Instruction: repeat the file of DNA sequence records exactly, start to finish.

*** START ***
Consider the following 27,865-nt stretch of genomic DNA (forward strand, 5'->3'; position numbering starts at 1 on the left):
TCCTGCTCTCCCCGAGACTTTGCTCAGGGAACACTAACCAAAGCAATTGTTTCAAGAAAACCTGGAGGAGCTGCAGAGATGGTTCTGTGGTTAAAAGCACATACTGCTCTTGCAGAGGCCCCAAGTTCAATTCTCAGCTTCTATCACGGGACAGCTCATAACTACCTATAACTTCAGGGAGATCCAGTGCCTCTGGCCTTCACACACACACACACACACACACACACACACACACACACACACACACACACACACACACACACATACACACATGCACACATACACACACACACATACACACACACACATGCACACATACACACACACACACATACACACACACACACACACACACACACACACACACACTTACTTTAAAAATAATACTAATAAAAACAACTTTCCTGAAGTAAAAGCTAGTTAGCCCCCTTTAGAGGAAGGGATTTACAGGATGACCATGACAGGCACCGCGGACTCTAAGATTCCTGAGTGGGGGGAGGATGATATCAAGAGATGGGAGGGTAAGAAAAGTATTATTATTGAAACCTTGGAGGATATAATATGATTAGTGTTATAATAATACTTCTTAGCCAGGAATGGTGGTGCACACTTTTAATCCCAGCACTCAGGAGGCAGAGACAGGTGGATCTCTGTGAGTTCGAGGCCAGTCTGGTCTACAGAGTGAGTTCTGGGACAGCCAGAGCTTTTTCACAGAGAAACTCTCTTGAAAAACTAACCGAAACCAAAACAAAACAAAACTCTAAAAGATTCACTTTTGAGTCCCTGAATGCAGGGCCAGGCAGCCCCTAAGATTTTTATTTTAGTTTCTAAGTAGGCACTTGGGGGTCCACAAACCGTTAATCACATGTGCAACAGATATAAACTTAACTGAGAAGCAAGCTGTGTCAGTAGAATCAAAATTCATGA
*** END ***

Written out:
Consider the following 27,865-nt stretch of genomic DNA (forward strand, 5'->3'; position numbering starts at 1 on the left):
TCCTGCTCTCCCCGAGACTTTGCTCAGGGAACACTAACCAAAGCAATTGTTTCAAGAAAACCTGGAGGAGCTGCAGAGATGGTTCTGTGGTTAAAAGCACATACTGCTCTTGCAGAGGCCCCAAGTTCAATTCTCAGCTTCTATCACGGGACAGCTCATAACTACCTATAACTTCAGGGAGATCCAGTGCCTCTGGCCTTCACACACACACACACACACACACACACACACACACACACACACACACACACACACACACACACATACACACATGCACACATACACACACACACATACACACACACACATGCACACATACACACACACACACATACACACACACACACACACACACACACACACACACACTTACTTTAAAAATAATACTAATAAAAACAACTTTCCTGAAGTAAAAGCTAGTTAGCCCCCTTTAGAGGAAGGGATTTACAGGATGACCATGACAGGCACCGCGGACTCTAAGATTCCTGAGTGGGGGGAGGATGATATCAAGAGATGGGAGGGTAAGAAAAGTATTATTATTGAAACCTTGGAGGATATAATATGATTAGTGTTATAATAATACTTCTTAGCCAGGAATGGTGGTGCACACTTTTAATCCCAGCACTCAGGAGGCAGAGACAGGTGGATCTCTGTGAGTTCGAGGCCAGTCTGGTCTACAGAGTGAGTTCTGGGACAGCCAGAGCTTTTTCACAGAGAAACTCTCTTGAAAAACTAACCGAAACCAAAACAAAACAAAACTCTAAAAGATTCACTTTTGAGTCCCTGAATGCAGGGCCAGGCAGCCCCTAAGATTTTTATTTTAGTTTCTAAGTAGGCACTTGGGGGTCCACAAACCGTTAATCACATGTGCAACAGATATAAACTTAACTGAGAAGCAAGCTGTGTCAGTAGAATCAAAATTCATGA